A massive unstable star suddenly disappeared from sight and astronomers are not sure if it collapsed into one black hole or is playing to peek behind the galactic dust.
The star was too far away to be found on its own, but it appeared in the spectrum, or light signature, of the dwarf galaxy Kinman, which is about 75 million light years from Earth. The spectrum showed that the distant galaxy contained an advanced blue variable star that is, 2.5 million times brighter than the sun. Stars of this type are known to be temperamental, with dramatic changes in their spectra and brightness (intrinsic brightness).
The signature of the blue variable star appeared in observations collected between 2001
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Additionally, Kinman Dwarf showed no signs of a supernova, or explosion of stars, in subsequent years – leading the team to speculate that the star may have collapsed directly into a black hole, instead of going to supernova first.
“We were surprised to find that the star had disappeared,” lead researcher Andrew Allan, a PhD. student at Trinity College Dublin in Ireland, said in an ESO statement. If the star had actually gone directly from being a star to being a black hole, Allan added, “this would be the first direct detection of such a monstrous star that would end his life in this way.”
To find out more, the team analyzed older data collected by X-shooter and VLT Ultraviolet and Visual Echelle Spectrograph between 2002 and 2009. (ESPRESSO was only installed in 2016). Other telescopes were also used for historical study; between VLT spectrographs and these other observers, astronomers easily confirmed the presence of the missing star in previous observations.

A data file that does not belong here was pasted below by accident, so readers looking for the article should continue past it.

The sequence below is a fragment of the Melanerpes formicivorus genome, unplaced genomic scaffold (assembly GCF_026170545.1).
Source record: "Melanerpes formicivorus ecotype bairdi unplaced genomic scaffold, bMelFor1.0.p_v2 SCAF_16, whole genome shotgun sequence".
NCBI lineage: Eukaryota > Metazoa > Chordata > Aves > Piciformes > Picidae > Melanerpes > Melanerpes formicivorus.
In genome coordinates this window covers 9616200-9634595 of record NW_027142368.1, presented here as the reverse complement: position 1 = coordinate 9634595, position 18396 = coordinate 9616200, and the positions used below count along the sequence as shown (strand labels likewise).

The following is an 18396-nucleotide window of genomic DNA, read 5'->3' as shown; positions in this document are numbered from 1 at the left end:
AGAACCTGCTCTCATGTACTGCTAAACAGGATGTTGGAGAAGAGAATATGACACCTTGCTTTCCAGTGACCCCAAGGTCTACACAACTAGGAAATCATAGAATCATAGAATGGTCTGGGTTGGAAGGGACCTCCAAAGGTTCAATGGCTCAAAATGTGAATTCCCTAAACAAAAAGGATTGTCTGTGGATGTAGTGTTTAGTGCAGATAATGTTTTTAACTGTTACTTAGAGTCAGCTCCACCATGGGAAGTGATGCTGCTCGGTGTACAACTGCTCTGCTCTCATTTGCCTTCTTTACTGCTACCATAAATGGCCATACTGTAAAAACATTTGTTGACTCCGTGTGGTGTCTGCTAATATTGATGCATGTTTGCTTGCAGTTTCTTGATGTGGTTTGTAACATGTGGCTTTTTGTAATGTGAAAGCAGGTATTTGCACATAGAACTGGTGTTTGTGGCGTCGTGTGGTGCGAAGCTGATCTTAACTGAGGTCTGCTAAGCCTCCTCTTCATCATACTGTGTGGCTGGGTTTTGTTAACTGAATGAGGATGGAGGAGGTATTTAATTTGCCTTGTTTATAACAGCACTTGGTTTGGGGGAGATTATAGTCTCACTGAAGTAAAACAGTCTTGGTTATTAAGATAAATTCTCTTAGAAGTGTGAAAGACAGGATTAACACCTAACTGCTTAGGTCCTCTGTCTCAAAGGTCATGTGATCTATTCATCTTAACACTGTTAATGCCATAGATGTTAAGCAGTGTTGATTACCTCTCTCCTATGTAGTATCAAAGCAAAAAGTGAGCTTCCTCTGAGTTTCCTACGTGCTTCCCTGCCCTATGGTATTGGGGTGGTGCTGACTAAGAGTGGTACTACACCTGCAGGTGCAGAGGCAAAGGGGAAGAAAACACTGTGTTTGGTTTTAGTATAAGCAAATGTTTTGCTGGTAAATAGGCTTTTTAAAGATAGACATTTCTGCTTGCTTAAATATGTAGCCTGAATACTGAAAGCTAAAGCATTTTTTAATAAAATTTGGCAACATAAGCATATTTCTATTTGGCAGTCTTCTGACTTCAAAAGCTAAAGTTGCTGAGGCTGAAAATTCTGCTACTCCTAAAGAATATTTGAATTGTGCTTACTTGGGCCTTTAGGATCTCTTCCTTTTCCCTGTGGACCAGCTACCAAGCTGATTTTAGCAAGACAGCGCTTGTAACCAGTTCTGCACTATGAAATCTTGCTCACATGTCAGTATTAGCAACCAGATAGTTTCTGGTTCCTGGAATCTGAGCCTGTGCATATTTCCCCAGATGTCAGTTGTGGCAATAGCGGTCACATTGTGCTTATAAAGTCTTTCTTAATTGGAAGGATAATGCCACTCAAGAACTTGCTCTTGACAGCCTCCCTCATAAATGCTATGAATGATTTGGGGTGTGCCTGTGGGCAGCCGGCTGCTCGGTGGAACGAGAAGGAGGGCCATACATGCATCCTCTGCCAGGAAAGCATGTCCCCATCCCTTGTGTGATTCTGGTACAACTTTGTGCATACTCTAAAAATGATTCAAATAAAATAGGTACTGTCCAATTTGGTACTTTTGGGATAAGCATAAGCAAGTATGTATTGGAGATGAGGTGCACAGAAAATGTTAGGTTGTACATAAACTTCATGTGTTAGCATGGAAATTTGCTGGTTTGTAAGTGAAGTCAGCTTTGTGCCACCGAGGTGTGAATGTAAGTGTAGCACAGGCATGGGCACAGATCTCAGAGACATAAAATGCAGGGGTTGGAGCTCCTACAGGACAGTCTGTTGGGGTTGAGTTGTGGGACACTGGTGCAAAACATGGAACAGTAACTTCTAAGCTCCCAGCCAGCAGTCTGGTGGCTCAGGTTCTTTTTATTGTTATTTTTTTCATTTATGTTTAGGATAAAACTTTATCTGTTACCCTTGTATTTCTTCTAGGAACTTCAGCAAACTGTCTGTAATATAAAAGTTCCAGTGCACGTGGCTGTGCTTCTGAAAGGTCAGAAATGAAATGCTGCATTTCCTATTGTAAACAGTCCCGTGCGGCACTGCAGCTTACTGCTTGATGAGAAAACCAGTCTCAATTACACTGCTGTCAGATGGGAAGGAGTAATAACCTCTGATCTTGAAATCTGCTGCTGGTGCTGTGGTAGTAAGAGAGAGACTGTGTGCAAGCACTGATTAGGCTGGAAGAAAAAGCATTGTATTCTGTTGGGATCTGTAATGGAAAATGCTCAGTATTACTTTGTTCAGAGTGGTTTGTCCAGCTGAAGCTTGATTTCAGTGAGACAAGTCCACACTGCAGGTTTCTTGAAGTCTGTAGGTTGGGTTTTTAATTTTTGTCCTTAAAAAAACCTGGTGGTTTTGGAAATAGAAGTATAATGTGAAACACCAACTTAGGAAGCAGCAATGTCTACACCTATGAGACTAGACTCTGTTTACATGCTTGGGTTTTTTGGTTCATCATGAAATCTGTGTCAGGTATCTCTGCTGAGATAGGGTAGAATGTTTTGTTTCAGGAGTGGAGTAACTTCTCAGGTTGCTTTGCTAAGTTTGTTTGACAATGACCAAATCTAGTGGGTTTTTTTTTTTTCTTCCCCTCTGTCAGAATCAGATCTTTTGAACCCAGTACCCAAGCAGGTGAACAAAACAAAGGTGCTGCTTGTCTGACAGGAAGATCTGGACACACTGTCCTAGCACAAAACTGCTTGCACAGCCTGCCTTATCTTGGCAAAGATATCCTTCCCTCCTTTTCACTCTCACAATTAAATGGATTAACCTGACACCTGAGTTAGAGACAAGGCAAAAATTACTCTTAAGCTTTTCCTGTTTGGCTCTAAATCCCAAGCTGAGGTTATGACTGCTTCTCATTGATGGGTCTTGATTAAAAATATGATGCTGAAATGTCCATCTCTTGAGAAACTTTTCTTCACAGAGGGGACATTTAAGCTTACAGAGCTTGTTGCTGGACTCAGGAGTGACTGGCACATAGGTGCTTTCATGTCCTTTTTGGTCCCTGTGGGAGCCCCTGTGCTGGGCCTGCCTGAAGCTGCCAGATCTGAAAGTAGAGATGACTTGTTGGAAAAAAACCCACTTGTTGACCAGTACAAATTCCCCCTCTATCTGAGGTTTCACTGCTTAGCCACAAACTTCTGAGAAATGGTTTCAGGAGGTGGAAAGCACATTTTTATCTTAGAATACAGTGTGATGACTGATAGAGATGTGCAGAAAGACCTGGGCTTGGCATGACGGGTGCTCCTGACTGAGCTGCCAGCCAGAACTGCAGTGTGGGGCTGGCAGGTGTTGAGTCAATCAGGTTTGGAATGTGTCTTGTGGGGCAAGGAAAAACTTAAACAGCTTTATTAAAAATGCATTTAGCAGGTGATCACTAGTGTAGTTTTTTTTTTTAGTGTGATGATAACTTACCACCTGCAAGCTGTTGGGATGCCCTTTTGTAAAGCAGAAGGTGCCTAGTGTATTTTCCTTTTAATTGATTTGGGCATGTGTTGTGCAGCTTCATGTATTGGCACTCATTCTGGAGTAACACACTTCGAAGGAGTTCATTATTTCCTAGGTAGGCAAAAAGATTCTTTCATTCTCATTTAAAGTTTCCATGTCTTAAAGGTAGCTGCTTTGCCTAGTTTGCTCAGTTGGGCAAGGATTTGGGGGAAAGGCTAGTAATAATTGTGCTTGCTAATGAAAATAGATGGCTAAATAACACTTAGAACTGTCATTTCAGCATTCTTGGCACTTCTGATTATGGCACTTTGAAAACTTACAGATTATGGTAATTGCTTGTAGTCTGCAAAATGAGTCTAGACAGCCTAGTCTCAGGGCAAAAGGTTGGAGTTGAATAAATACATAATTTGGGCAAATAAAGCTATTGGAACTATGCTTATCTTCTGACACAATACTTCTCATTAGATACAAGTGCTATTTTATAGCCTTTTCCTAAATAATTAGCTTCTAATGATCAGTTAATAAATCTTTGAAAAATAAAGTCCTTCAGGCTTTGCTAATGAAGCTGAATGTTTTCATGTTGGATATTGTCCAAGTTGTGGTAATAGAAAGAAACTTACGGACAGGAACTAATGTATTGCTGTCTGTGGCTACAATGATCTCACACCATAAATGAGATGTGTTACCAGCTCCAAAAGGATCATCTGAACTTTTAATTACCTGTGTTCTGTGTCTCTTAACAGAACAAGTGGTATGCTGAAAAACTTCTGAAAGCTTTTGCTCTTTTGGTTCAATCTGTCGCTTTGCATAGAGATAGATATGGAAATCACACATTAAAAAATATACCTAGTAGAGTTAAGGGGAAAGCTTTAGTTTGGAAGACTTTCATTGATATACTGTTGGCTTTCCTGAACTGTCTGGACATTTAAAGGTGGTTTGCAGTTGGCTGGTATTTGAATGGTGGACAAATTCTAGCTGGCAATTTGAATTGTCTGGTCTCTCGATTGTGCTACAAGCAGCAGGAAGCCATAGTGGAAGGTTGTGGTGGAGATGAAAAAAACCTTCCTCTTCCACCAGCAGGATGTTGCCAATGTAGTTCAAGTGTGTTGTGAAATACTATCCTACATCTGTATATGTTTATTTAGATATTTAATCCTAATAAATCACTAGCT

Archival research also revealed new information. The star, the old data suggested, may have been performing outburst which ended some time after the scientists’ last observation in 2011. The explosion would have produced a large rate of mass loss and would have caused a temporary increase in the brightness of the star.
This is what happened after this outbreak that left astronomers perplexed. If the star has actually collapsed into a black hole, this is an unusual life path for an advanced stage blue star like that of Kinman Dwarf. Usually, the sequence would see the star explode in a supernova before, before the strong gravity of the event dragged it into a black hole.
One potential explanation, astronomers think, is that perhaps the star has lost so much mass that it has become less bright and is now partially hidden by dust in the galaxy.
Astronomers plan to continue their work with a more powerful observatory when it is ready. ESO of Extremely large telescope will have a single 127-foot (39m) mirror, compared to the combined opening of the 107-foot (32m) mirror VLT through four telescopes. This would make it large enough to locate single stars in distant galaxies such as the dwarf Kinman. The new telescope is slated for first light in 2025.
A study based on the research it was published Tuesday (June 30) in the monthly communications of the Royal Astronomical Society.
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